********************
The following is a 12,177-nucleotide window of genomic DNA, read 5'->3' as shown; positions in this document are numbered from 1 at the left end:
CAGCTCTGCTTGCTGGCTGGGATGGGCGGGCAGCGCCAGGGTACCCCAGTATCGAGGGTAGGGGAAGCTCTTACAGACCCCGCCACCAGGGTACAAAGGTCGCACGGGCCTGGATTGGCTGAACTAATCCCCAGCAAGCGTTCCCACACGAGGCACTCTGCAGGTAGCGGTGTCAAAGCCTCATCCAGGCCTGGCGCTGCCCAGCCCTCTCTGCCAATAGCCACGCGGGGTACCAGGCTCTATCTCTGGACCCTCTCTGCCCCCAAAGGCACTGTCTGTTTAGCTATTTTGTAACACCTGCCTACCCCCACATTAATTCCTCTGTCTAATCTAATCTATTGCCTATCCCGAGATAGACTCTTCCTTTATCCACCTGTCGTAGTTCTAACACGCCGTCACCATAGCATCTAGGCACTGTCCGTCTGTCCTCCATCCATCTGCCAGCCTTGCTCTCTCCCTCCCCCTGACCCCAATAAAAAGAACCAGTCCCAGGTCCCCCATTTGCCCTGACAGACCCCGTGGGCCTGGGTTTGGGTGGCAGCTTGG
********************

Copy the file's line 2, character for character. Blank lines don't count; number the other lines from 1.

CAGCTCTGCTTGCTGGCTGGGATGGGCGGGCAGCGCCAGGGTACCCCAGTATCGAGGGTAGGGGAAGCTCTTACAGACCCCGCCACCAGGGTACAAAGGTCGCACGGGCCTGGATTGGCTGAACTAATCCCCAGCAAGCGTTCCCACACGAGGCACTCTGCAGGTAGCGGTGTCAAAGCCTCATCCAGGCCTGGCGCTGCCCAGCCCTCTCTGCCAATAGCCACGCGGGGTACCAGGCTCTATCTCTGGACCCTCTCTGCCCCCAAAGGCACTGTCTGTTTAGCTATTTTGTAACACCTGCCTACCCCCACATTAATTCCTCTGTCTAATCTAATCTATTGCCTATCCCGAGATAGACTCTTCCTTTATCCACCTGTCGTAGTTCTAACACGCCGTCACCATAGCATCTAGGCACTGTCCGTCTGTCCTCCATCCATCTGCCAGCCTTGCTCTCTCCCTCCCCCTGACCCCAATAAAAAGAACCAGTCCCAGGTCCCCCATTTGCCCTGACAGACCCCGTGGGCCTGGGTTTGGGTGGCAGCTTGG